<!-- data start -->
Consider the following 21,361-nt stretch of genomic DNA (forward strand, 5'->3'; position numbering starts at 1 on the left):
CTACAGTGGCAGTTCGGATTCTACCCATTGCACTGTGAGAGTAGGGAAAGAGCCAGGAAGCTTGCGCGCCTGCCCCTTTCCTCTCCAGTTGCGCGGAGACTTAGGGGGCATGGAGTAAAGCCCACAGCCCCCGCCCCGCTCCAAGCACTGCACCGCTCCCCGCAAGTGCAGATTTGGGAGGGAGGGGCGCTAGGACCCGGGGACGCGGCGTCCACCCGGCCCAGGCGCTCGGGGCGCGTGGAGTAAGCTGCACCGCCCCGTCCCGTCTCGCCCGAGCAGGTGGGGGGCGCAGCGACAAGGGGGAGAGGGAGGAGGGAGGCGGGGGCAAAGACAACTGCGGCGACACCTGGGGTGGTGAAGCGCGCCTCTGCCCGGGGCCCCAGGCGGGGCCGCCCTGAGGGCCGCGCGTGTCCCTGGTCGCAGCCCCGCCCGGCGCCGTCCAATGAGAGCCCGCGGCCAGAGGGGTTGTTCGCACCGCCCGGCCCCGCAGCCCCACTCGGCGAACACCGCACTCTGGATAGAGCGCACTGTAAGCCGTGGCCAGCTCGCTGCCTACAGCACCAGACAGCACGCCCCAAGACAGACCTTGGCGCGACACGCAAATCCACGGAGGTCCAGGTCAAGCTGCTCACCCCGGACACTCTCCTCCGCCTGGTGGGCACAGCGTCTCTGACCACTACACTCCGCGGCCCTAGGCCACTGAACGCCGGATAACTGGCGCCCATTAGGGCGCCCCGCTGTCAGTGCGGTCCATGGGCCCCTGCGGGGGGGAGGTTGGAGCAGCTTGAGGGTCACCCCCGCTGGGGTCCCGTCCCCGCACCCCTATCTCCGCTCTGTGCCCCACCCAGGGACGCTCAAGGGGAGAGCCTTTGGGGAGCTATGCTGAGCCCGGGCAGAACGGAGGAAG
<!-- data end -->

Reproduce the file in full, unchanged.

Consider the following 21,361-nt stretch of genomic DNA (forward strand, 5'->3'; position numbering starts at 1 on the left):
CTACAGTGGCAGTTCGGATTCTACCCATTGCACTGTGAGAGTAGGGAAAGAGCCAGGAAGCTTGCGCGCCTGCCCCTTTCCTCTCCAGTTGCGCGGAGACTTAGGGGGCATGGAGTAAAGCCCACAGCCCCCGCCCCGCTCCAAGCACTGCACCGCTCCCCGCAAGTGCAGATTTGGGAGGGAGGGGCGCTAGGACCCGGGGACGCGGCGTCCACCCGGCCCAGGCGCTCGGGGCGCGTGGAGTAAGCTGCACCGCCCCGTCCCGTCTCGCCCGAGCAGGTGGGGGGCGCAGCGACAAGGGGGAGAGGGAGGAGGGAGGCGGGGGCAAAGACAACTGCGGCGACACCTGGGGTGGTGAAGCGCGCCTCTGCCCGGGGCCCCAGGCGGGGCCGCCCTGAGGGCCGCGCGTGTCCCTGGTCGCAGCCCCGCCCGGCGCCGTCCAATGAGAGCCCGCGGCCAGAGGGGTTGTTCGCACCGCCCGGCCCCGCAGCCCCACTCGGCGAACACCGCACTCTGGATAGAGCGCACTGTAAGCCGTGGCCAGCTCGCTGCCTACAGCACCAGACAGCACGCCCCAAGACAGACCTTGGCGCGACACGCAAATCCACGGAGGTCCAGGTCAAGCTGCTCACCCCGGACACTCTCCTCCGCCTGGTGGGCACAGCGTCTCTGACCACTACACTCCGCGGCCCTAGGCCACTGAACGCCGGATAACTGGCGCCCATTAGGGCGCCCCGCTGTCAGTGCGGTCCATGGGCCCCTGCGGGGGGGAGGTTGGAGCAGCTTGAGGGTCACCCCCGCTGGGGTCCCGTCCCCGCACCCCTATCTCCGCTCTGTGCCCCACCCAGGGACGCTCAAGGGGAGAGCCTTTGGGGAGCTATGCTGAGCCCGGGCAGAACGGAGGAAG